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Things are Not as they Appear

Just because we think of something one way, that doesn't mean it is that way! Think about our perception of Nazi Germany from World War II. We see Hitler and the Nazis as being horrible people who did horrible things. But, as Winston Churchill said, "History is written by the victors." Thanks to the Allied victory, history has been written one very specific way. But how would we look back on the Nazis had the Axis won the war? Would they be the villains of the piece, or would our perception of the entire situation be totally different? I find that looking at things from a different angle gives me a whole new perspective on the situation. That's not to say that I'm pro-Nazi or Holocaust, but it does set you to thinking. What REALLY happened? What were things REALLY like in situations throughout history? Here are some things to ponder:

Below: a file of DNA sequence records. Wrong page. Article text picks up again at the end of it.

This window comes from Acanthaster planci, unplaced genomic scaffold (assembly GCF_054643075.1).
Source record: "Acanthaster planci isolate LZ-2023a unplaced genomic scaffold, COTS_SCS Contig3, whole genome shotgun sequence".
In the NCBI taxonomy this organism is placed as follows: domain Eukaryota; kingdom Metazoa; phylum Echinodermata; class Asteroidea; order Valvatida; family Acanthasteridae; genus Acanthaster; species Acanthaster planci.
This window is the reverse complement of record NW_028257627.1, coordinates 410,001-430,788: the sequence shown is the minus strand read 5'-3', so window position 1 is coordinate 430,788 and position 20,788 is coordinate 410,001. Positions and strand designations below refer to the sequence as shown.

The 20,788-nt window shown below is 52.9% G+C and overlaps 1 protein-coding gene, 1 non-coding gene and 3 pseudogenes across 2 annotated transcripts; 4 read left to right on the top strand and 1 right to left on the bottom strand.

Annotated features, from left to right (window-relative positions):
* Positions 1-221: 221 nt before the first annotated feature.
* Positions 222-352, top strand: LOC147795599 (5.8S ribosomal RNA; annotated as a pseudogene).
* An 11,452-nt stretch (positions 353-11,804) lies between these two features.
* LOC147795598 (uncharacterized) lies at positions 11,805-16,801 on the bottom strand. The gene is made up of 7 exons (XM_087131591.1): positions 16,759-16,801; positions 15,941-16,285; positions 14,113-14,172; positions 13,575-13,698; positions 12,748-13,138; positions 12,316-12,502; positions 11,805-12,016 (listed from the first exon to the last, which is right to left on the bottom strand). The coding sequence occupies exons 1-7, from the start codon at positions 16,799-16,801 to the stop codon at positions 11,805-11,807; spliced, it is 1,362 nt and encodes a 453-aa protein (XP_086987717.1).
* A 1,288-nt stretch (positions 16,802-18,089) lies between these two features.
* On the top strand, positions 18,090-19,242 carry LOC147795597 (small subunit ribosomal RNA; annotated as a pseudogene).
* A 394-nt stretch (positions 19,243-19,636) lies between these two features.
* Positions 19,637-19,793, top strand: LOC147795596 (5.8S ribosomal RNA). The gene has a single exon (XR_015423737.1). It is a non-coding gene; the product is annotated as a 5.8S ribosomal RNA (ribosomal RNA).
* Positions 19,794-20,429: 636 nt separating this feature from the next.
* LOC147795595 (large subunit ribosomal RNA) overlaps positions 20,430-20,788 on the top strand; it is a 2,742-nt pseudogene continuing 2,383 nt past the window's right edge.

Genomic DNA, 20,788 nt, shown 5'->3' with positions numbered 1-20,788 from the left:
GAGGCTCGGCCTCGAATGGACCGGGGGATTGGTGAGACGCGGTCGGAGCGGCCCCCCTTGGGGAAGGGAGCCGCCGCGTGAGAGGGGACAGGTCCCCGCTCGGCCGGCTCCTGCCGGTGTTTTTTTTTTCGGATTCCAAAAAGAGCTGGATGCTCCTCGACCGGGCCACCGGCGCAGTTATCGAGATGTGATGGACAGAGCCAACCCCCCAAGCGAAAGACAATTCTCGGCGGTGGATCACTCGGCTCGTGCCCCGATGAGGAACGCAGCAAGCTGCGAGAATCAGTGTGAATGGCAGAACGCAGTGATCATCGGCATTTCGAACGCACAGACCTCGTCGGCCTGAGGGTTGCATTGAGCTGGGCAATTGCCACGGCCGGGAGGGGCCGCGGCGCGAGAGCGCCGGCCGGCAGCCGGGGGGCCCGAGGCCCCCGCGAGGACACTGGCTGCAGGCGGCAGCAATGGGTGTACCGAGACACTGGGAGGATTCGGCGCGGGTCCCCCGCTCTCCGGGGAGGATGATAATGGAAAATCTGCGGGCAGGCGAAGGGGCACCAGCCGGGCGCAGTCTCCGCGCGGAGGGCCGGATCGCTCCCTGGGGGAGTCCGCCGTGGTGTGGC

• Had Christianity not become so popular and widespread, would Jesus have simply been viewed as just another nuisance in the Roman Empire's rule?
  • Had the Hebrews never left Egypt, would Moses have been just one more "upstart" that the Pharaoh put down?
We hear stories from history about great men and women, but how great were they really? Was Florence Nightingale a caring woman who was concerned about the sick soldiers in the Crimean War? Was Gandhi really an inspiring teacher, or was he just one more cult leader with a huge following? Was Albert Einstein really that smart, or, if he lived today, would he just be seen as "one more genius among hundreds"? I'm not saying that history is wrong, but I have to question if our perception or version of history is actually correct. I love to ask myself these questions and look at them from a different angle. Instead of taking what I am told at face value, I find that it helps me to expand my thought process when I question everything. So, when you are writing, ask yourself, "What really happened here?" Just because someone LOOKS like the bad guy, is he/she really the villain? Are the heroes really heroic? It makes for an interesting mental exercise, and it can make for much deeper stories!